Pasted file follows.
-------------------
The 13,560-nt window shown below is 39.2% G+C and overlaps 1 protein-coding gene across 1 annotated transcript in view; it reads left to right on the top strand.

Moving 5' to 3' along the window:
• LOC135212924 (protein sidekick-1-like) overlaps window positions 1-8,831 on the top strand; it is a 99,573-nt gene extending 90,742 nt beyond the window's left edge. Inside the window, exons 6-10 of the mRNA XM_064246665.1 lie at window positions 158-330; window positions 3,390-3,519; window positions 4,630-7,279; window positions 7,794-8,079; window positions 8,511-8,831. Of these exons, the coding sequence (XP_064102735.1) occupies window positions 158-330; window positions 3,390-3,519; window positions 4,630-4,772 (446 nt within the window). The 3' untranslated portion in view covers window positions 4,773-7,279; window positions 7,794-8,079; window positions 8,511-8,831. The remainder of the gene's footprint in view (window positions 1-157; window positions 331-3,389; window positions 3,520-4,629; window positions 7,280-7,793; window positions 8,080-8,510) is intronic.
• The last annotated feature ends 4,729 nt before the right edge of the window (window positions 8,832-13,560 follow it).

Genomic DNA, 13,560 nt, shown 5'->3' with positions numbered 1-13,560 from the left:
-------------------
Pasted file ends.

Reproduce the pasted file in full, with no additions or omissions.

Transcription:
The 13,560-nt window shown below is 39.2% G+C and overlaps 1 protein-coding gene across 1 annotated transcript in view; it reads left to right on the top strand.

Moving 5' to 3' along the window:
• LOC135212924 (protein sidekick-1-like) overlaps window positions 1-8,831 on the top strand; it is a 99,573-nt gene extending 90,742 nt beyond the window's left edge. Inside the window, exons 6-10 of the mRNA XM_064246665.1 lie at window positions 158-330; window positions 3,390-3,519; window positions 4,630-7,279; window positions 7,794-8,079; window positions 8,511-8,831. Of these exons, the coding sequence (XP_064102735.1) occupies window positions 158-330; window positions 3,390-3,519; window positions 4,630-4,772 (446 nt within the window). The 3' untranslated portion in view covers window positions 4,773-7,279; window positions 7,794-8,079; window positions 8,511-8,831. The remainder of the gene's footprint in view (window positions 1-157; window positions 331-3,389; window positions 3,520-4,629; window positions 7,280-7,793; window positions 8,080-8,510) is intronic.
• The last annotated feature ends 4,729 nt before the right edge of the window (window positions 8,832-13,560 follow it).

Genomic DNA, 13,560 nt, shown 5'->3' with positions numbered 1-13,560 from the left: